In this week's Media Fall Preview conference, hosted by Merrill Lynch, a News Corp. (NYSE:NWS) executive showed how much better the company understands the new-wave digital media market these days -- and how much it still has left to learn.

Too much monkey business
You'd expect a certain degree of savvy about the demands of the changing media market, given that Rupert Murdoch's media empire owns MySpace, the single most popular site on the entire Internet. So when COO and President Peter Chernin says that the current credit crunch is a good thing for the entertainment industry, that's coming from a very consumer-oriented mind-set.

"I certainly sit here and hope that it will really dry up because I think it's been a real negative force on the movie business over the past couple of years," he said. "There's too much easy financing around. It makes the marketplace much more crowded than it should be, both on the theatrical side and ultimately on the video side -- and it tends to encourage stupid deals. There's too much money chasing too little talent, and so there's too many movies being made, too many actors being cast."

The easy financing of the past few years has driven up salaries for the limited pool of actors and directors, he explained, and so a return to tougher borrowing standards should lead to less ridiculous movie budgets and better movies.

That's a brilliantly stated view of what's really ailing the media market, and I couldn't agree more. It's so easy these days to find entertainment from a cornucopia of delivery systems that you just can't expect to push out substandard content and expect it to sell.

If the theater megaplex looks unappealing, we can go home to our home theaters and DVD collections, or turn on the digital cable box with its hundreds of on-demand movies and a few dozen premium movie channels, or turn to the computer, where MySpace, Yahoo! (NASDAQ:YHOO) Video, and Google's (NASDAQ:GOOG) YouTube alone give us access to millions of funny, poignant, or plain weird short-form clips.

One obvious solution to the theatrical weakness of the last few years is to improve the product quality, and some fiscal responsibility could go a long way toward keeping cinema clear of drivel like Daddy Day Camp and Gigli. No script? No money!

Back to the future
But then, Peter took a strange turn back into a bygone era. In response to a question about a la carte cable TV programming, where the consumer could pick and choose which channels to pay for, he noted that such a scheme would probably clean up a bit in our TV listings.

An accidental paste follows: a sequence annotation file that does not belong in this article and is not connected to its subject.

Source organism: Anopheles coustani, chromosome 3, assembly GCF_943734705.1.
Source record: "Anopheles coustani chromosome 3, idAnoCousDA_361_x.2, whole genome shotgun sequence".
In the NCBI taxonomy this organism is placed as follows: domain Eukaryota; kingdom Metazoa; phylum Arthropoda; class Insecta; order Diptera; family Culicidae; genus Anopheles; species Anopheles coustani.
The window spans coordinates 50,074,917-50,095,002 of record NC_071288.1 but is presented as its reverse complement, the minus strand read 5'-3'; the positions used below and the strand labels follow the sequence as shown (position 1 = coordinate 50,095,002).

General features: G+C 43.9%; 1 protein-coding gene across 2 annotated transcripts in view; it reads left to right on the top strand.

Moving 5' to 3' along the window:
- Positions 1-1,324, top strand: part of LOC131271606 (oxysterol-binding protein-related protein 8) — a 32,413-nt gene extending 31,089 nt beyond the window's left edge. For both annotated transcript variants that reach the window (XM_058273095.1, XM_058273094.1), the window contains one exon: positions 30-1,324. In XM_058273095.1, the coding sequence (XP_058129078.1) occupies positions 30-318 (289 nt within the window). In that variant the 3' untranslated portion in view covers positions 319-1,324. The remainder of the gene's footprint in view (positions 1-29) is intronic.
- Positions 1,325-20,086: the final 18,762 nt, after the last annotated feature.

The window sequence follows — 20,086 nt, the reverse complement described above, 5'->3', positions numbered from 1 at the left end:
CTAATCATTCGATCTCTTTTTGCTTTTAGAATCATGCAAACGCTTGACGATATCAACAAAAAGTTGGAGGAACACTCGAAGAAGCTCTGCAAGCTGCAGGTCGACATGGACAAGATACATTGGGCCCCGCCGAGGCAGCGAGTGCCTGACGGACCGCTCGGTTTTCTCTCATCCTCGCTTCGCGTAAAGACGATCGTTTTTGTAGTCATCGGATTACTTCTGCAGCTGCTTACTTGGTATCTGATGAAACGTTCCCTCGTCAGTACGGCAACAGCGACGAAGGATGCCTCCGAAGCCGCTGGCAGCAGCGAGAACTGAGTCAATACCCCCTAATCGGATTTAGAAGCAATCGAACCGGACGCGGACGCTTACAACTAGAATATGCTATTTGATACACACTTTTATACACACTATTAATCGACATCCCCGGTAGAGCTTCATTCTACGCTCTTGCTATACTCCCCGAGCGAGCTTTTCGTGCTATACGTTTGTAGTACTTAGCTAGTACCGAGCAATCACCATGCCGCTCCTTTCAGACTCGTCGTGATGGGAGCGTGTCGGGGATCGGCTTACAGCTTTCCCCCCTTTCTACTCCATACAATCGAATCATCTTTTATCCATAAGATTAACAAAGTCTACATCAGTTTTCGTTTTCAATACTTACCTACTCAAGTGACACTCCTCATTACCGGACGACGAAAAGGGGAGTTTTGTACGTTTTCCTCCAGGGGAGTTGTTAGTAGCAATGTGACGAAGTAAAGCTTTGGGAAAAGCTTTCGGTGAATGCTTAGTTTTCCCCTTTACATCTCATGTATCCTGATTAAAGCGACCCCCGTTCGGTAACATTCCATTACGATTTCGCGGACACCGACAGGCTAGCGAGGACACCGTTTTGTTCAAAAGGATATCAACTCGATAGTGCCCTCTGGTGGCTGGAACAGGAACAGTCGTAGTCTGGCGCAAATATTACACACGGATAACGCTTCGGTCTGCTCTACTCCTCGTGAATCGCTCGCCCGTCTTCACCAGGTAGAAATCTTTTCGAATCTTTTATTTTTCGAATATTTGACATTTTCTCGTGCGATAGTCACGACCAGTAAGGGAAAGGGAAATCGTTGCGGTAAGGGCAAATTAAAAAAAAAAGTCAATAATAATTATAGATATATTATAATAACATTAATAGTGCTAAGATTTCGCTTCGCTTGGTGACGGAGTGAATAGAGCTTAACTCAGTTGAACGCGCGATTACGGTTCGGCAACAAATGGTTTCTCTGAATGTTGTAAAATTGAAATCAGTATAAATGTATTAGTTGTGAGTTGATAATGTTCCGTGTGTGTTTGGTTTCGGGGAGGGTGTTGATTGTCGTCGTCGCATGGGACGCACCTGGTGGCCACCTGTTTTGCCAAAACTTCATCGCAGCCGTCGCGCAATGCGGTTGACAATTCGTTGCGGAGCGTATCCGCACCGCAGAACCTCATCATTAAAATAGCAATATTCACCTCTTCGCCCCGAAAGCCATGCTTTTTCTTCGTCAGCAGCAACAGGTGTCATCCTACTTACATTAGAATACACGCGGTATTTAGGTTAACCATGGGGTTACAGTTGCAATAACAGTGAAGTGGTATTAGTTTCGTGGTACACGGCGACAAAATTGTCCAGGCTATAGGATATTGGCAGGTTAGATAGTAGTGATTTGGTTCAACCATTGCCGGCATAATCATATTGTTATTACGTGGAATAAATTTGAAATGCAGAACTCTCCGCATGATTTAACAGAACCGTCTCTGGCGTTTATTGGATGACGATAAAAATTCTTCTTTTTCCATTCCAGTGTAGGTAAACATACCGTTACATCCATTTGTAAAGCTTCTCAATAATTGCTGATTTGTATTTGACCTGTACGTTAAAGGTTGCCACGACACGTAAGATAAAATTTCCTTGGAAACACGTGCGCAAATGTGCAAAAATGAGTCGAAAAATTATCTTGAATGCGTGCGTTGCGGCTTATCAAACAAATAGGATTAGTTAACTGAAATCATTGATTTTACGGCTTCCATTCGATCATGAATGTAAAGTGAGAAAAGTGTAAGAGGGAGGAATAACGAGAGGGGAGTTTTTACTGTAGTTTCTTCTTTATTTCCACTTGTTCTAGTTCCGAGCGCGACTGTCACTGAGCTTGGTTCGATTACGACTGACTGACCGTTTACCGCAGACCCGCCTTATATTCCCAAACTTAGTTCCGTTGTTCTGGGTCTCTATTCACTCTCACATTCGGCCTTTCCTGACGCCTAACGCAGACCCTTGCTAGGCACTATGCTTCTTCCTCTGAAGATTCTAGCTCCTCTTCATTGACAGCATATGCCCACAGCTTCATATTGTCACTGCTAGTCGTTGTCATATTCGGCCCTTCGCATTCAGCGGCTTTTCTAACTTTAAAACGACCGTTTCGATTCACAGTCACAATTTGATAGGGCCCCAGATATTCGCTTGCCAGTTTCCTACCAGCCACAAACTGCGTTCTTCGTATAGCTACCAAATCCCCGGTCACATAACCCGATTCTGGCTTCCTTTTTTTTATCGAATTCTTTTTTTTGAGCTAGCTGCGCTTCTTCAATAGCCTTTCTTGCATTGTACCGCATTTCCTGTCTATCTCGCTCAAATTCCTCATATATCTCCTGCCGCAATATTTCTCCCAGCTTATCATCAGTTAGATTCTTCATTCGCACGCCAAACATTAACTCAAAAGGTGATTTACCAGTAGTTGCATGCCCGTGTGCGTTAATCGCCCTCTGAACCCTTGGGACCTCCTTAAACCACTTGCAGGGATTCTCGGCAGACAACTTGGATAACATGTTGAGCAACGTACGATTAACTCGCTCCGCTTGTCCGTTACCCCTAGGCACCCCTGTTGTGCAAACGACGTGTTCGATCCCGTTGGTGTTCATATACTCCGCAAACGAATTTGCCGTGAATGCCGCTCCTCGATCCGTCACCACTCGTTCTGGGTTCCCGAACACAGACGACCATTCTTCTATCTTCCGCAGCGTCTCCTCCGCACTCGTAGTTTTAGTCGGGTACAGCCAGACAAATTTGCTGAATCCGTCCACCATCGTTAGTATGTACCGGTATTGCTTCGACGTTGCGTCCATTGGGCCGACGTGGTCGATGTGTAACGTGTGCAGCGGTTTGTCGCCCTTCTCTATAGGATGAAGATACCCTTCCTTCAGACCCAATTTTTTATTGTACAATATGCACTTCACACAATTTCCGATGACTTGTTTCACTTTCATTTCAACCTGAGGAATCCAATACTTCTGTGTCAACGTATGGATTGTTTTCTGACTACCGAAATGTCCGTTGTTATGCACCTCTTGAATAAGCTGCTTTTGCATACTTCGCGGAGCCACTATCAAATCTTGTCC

He said that we would "see a lot of channels go away and it would have a negative impact on the launch of new channels and would make some of the very popular existing channels, particularly the sports channels, extraordinarily expensive." And that would be a bad thing. He couldn′t see where it helps the business, or the customer, and certainly not Comcast (NASDAQ:CMCSA) and friends.

Let me address this issue in the language of rock′n′roll.

"I′ve got thirteen channels of [golf] on the TV to choose from."
          -- Pink Floyd, 1979

"57 channels and nothing on!"
          -- Bruce Springsteen, 1992

"I think it′s turning to a crock, but I don't really know."
          -- Matchbox 20, 2007

If the movie theaters are too crowded, then why should we have to live with the bloated television slates? It helps to have a TiVo box or the equivalent knockoffs, because you can set that up to record the stuff you actually want to see and then never have to look at a live schedule again. But even that setup has become a time-consuming chore, wading through several hundred channels, most of which I wouldn't pay a red dime for separately. Three golf channels, including one in high-def? Come on, now.

And if some of these stations don't have a core audience large enough to sustain them as a business proposition, then why should the average cable viewer have to subsidize their existence? There are plenty of niche stations that would be better off shoveling their productions onto YouTube or some other searchable service, where it won't get in the way of our daily entertainment travails.

The good stuff will survive. The big four networks don't have anything to worry about, nor do popular cable stations like Viacom's (NYSE:VIA) MTV and Nickelodeon, or USA Network from General Electrics' (NYSE:GE) NBC unit.

Peter, you can't have it both ways. You've clearly understood what your customers want, and that's quality content in convenient portions. A la carte TV will help with that, and the sooner you see that, the better your business will do.

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Fool contributor Anders Bylund is a Google shareholder but holds no other position in any of the companies discussed here. You can check out Anders' holdings if you like. Foolish disclosure always knows what's up.